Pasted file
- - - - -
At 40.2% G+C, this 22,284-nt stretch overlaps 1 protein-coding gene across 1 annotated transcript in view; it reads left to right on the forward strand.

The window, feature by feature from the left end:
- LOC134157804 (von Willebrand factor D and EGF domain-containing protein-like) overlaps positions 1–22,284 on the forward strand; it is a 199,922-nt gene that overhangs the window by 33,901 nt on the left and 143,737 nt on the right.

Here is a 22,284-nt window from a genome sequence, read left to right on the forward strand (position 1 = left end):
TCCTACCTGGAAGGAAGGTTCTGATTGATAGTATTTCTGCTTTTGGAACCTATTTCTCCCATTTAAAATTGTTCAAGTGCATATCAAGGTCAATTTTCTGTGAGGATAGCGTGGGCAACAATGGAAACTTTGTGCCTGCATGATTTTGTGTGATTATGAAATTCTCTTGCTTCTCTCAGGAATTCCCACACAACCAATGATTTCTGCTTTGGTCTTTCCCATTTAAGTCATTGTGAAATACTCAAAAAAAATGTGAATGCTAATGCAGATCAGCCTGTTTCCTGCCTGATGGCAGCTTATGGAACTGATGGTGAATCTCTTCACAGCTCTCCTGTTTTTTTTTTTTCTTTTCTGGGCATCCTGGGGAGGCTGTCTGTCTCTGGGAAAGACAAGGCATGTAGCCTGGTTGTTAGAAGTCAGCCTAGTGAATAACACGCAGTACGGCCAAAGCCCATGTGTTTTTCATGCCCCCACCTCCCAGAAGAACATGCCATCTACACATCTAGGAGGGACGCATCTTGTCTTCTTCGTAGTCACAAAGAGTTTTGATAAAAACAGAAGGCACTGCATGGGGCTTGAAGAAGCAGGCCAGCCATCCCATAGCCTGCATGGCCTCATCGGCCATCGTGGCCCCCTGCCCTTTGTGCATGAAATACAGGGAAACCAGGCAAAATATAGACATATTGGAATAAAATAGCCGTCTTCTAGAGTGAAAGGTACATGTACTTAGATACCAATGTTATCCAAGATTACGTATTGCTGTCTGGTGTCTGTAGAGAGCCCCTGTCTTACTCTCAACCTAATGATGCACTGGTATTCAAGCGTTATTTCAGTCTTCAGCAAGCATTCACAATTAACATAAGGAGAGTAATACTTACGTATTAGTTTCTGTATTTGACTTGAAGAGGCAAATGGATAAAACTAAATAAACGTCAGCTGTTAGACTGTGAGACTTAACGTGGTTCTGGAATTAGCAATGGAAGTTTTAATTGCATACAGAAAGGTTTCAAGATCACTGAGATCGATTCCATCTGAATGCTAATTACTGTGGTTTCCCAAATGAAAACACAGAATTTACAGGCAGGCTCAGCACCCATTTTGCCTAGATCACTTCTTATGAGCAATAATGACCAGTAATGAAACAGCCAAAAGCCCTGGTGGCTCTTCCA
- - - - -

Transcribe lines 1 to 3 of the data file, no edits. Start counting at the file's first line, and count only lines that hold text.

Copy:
At 40.2% G+C, this 22,284-nt stretch overlaps 1 protein-coding gene across 1 annotated transcript in view; it reads left to right on the forward strand.

The window, feature by feature from the left end:
- LOC134157804 (von Willebrand factor D and EGF domain-containing protein-like) overlaps positions 1–22,284 on the forward strand; it is a 199,922-nt gene that overhangs the window by 33,901 nt on the left and 143,737 nt on the right.